Aggression and Agitation in Dementia

M. Uri Wolf, MD, FRCPC; Yael Goldberg, PhD, CPsych; Morris Freedman, MD, FRCPC, FAAN Behavioral Neurology and Psychiatry p. 783-803 June 2018, Vol.24, No.3 doi: 10.1212/CON.0000000000000605
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PURPOSE OF REVIEW: This article reviews the treatment of aggression and agitation in dementia. Both nonpharmacologic and pharmacologic approaches to responsive behaviors are discussed. Practical treatment strategies are applied to common behavioral symptoms.

RECENT FINDINGS: Aggressive and agitated behavior is common in dementia. Behavioral symptoms lead to reduced quality of life and distress for both patients and caregivers. They can also lead to poor outcomes and are associated with significant financial implications for the individual and health care system. A wide range of difficult behaviors exists, with limited evidence for deciding on treatment. Clinicians should integrate the available evidence with practical and commonsense strategies to target these difficult-to-treat behaviors.

SUMMARY: Treating aggression and agitation in dementia is challenging. Viewing behaviors as a response to either internal or external stimuli can help guide treatment. Treatment should emphasize nonpharmacologic approaches as an initial step, using practical and commonsense strategies. Caregivers and family should be actively involved in the planning and implementation of behavioral plans. It is essential to minimize both medical and nonmedical factors that may be contributing to behaviors. When pharmacologic options are required, it is important to choose medications that will target specific behavioral goals, having both practical consideration and the best evidence in mind.

Address correspondence to Dr M. Uri Wolf, Baycrest Health Sciences, 3560 Bathurst St, Toronto, ON M6A 2E1, Canada,

RELATIONSHIP DISCLOSURE: Drs Wolf and Goldberg report no disclosures. Dr Freedman serves as a trustee for the World Federation of Neurology and on the editorial boards of Brain and Cognition and Journal of Parapsychology; has received support from and served on an advisory board for Eli Lilly and Company Canada and receives publishing royalties from Oxford University Press; receives research/grant support from the Alzheimer Society of Canada, Brain Canada Foundation, Centre for Aging and Brain Health Innovation, Canadian Institutes of Health Research, and Westin Brain Institute; receives support from the Behavioural Neurology Physician Recognition Covenant Fund at Baycrest, the Morris Kerzner Memorial Fund, and the Saul A. Silverman Foundation as part of the Canada International Scientific Exchange Program project; and holds stock in companies producing or planning to produce medical marijuana and is listed on a provisional patent related to methods and kits for differential diagnosis of Alzheimer disease.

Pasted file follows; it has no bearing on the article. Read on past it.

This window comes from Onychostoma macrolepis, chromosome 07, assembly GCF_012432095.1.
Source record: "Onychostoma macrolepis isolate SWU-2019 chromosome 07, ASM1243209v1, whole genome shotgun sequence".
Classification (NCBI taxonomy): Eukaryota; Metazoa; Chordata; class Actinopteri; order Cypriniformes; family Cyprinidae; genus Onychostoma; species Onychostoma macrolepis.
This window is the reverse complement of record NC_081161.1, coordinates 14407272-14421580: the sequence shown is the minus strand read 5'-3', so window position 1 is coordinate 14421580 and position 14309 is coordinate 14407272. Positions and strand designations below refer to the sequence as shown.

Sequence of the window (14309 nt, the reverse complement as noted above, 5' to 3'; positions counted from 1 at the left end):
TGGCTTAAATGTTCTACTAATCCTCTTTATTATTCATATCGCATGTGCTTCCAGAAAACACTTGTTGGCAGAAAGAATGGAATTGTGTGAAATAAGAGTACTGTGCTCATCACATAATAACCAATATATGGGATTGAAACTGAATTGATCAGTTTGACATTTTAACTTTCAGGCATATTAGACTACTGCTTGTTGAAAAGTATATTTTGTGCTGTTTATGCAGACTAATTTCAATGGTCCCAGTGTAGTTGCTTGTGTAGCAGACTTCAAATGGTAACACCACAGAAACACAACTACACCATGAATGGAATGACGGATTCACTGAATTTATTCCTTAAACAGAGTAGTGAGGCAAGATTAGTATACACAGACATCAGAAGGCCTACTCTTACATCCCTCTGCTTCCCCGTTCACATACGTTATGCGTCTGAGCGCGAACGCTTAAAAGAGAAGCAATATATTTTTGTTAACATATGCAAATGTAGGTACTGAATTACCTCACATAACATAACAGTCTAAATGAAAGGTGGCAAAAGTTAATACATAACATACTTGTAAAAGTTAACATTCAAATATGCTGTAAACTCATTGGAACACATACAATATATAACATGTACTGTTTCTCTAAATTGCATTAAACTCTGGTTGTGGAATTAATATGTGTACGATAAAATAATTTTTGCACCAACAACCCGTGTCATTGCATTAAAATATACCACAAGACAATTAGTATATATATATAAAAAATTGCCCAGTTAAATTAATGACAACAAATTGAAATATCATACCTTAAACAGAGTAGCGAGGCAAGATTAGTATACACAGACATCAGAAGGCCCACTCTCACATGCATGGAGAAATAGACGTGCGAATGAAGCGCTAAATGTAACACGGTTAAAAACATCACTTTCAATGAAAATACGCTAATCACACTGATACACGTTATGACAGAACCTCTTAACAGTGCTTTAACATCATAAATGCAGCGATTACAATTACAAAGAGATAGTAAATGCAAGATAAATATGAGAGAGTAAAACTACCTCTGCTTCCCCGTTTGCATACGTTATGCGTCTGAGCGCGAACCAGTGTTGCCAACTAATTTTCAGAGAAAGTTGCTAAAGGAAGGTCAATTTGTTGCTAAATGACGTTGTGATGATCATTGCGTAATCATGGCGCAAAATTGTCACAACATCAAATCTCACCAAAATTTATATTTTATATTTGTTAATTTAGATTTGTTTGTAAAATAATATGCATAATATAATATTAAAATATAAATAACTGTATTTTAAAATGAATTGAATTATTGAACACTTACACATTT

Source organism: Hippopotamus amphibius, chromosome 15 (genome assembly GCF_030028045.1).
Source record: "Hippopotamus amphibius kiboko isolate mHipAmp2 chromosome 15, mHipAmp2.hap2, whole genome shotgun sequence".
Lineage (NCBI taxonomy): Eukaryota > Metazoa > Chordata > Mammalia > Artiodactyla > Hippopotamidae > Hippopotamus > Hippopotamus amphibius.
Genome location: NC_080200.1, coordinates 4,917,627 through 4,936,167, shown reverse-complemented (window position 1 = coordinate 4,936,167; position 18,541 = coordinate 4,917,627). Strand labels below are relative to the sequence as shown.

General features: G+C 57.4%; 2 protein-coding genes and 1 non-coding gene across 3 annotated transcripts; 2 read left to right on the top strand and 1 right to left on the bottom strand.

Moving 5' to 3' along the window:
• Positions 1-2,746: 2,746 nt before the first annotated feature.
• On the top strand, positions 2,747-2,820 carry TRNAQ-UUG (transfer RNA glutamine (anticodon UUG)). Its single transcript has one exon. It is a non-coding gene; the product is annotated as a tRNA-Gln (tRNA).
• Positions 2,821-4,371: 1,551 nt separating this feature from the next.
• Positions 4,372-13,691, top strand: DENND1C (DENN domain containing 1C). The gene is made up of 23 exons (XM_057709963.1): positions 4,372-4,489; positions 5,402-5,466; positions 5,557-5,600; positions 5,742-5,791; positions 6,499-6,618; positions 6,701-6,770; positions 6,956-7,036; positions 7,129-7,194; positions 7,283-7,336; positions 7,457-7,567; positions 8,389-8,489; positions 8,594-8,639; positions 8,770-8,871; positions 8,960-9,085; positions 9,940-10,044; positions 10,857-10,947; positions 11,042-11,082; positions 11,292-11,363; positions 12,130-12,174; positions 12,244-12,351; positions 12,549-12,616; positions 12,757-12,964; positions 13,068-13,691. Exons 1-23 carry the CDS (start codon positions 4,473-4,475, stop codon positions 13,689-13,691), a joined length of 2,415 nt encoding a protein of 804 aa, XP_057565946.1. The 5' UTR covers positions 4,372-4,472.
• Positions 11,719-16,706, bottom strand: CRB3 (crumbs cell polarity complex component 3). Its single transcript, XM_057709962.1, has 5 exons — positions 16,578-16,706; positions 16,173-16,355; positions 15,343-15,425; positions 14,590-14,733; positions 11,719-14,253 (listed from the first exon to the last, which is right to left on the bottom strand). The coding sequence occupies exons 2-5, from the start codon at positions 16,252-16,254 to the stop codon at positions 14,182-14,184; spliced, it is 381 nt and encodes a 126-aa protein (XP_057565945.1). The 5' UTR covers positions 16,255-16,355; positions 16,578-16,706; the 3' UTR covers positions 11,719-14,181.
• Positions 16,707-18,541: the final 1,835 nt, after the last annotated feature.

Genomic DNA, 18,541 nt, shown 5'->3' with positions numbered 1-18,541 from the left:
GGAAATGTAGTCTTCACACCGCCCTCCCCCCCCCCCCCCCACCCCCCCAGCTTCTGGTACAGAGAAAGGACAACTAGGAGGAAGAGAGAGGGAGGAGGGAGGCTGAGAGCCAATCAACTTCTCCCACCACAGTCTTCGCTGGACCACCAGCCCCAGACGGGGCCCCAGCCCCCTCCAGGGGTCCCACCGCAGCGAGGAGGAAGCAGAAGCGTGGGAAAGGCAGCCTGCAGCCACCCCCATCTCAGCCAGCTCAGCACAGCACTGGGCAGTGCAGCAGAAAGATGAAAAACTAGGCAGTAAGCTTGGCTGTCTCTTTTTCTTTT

UNLABELED USE OF PRODUCTS/INVESTIGATIONAL USE DISCLOSURE: Drs Wolf, Goldberg, and Freedman discuss the unlabeled/investigational use of medications for the treatment of aggression and agitation in dementia, none of which are approved by the US Food and Drug Administration.


© 2018 American Academy of Neurology